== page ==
How Did Edgar Allan Poe Die

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Edgar Allan Poe was a legendary author and poet who emerged during the Romanticism period. Much like his poems and short stories, his death makes people worldwide wonder and continuously try to make sense of it all. Many individuals have tried to form theories and solve the many questions he left during his final days, but how exactly did Poe die? Edgar Allan Poe’s life, though admired and excites fans today, turned out to be a mystery itself. Born in Boston in the year of 1809, Poe never really got the chance to know his parents. His father left the family earlier in life and his mother passed away when Edgar was only about three years of age. He then moved to live with John and Frances Allan in Richmond, Virginia. Later in life money …show more content…

From 1831 to 1835, he stayed in Baltimore with his aunt Maria Clemm and her daughter, Virginia. His young cousin, Virginia, turned into an abstract motivation to Poe and in addition, his affection interest. The couple wedded in 1836 when she was just 13 years old. His literary career had begun to take off from there. What seems to grasps people’s attention the most was Poe’s style of writing. His stories and poems were mostly dark and the morals usually centered on appreciating life. In the late 1830s, Poe distributed Tales of the Grotesque and Arabesque, a gathering of stories. It contained a few of his most spine-shivering stories, including "The Fall of the House of Usher," "Ligeia" and "William Wilson." Poe propelled the new type of analyst fiction with 1841's "The Murders in the Rue Morgue." An essayist on the ascent, he won an artistic prize in 1843 for "The Gold Bug," a thrilling story of mystery codes and chasing …show more content…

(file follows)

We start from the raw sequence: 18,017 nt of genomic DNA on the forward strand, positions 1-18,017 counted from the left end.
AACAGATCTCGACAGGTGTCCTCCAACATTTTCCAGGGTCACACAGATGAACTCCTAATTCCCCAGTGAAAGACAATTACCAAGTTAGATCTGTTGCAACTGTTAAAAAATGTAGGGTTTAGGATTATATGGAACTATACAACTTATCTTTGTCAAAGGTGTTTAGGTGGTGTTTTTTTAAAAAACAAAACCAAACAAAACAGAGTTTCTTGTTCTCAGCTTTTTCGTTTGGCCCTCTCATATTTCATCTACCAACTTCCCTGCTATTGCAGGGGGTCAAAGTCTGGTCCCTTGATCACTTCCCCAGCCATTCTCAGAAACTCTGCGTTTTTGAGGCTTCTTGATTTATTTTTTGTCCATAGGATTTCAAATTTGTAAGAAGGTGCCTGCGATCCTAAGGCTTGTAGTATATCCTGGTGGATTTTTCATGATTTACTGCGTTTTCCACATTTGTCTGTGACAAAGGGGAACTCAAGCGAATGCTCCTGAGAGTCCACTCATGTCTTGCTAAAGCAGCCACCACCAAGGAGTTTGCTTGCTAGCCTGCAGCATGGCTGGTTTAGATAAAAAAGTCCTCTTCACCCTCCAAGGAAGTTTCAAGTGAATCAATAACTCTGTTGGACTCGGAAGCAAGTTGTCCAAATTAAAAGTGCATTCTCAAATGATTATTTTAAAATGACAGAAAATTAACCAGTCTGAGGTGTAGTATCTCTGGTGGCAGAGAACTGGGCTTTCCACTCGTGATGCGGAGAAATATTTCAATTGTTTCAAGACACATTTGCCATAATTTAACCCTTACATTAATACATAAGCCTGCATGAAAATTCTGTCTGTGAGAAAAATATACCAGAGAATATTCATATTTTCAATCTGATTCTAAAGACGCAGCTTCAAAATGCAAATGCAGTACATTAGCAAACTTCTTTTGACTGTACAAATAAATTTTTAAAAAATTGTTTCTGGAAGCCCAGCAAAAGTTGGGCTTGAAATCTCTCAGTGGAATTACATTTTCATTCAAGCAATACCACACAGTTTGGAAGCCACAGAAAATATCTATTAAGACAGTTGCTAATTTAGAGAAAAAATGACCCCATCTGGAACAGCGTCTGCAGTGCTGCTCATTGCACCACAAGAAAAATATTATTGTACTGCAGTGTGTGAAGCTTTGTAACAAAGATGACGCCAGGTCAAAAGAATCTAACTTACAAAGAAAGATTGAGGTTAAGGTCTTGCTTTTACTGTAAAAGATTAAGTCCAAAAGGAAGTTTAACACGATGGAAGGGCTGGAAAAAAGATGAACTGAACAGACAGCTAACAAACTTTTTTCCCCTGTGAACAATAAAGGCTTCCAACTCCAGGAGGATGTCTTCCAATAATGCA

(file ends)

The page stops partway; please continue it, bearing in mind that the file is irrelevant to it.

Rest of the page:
It suggests that Poe occupied with episodes of drinking, especially amid Virginia's long sickness is settled, however how precisely he may have passed on of liquor abuse has never truly been clarified. In March of 1847, Dr. Valentine Mott, a celebrated New York specialist in his day, concurred with the judgment of Mrs. Shew, a prepared medical caretaker who had served to administer to Virginia amid her long sickness, that Poe had a lesion on the brain and experienced cerebrum fever (The Poe Log, p. 694). T. O. Mabbott noticed, "A modern medical man who saw a photograph of Poe told my friend Robert Hunter Paterson that a twist in the poet’s face suggested to him a brain lesion. . ." (Mabbott, Poems, 1969, p. 562, n. 12). The cooping theory is the hypothesis given in the dominant part of Poe histories, in spite of the fact that it can't be demonstrated genuine. Incident or not, the day Poe was found in the city was election day in Baltimore and the spot close where he was found, Ryan's Fourth Ward Polls, was both a bar and a spot for voting. In those days, Baltimore elections were infamous for debasement and savagery. Political groups were willing to go to incredible extremes to guarantee the accomplishment of their competitors. A few groups were known to capture anyone, holding them in a room, called the "coop." These poor souls were then compelled to go through many, many polls,

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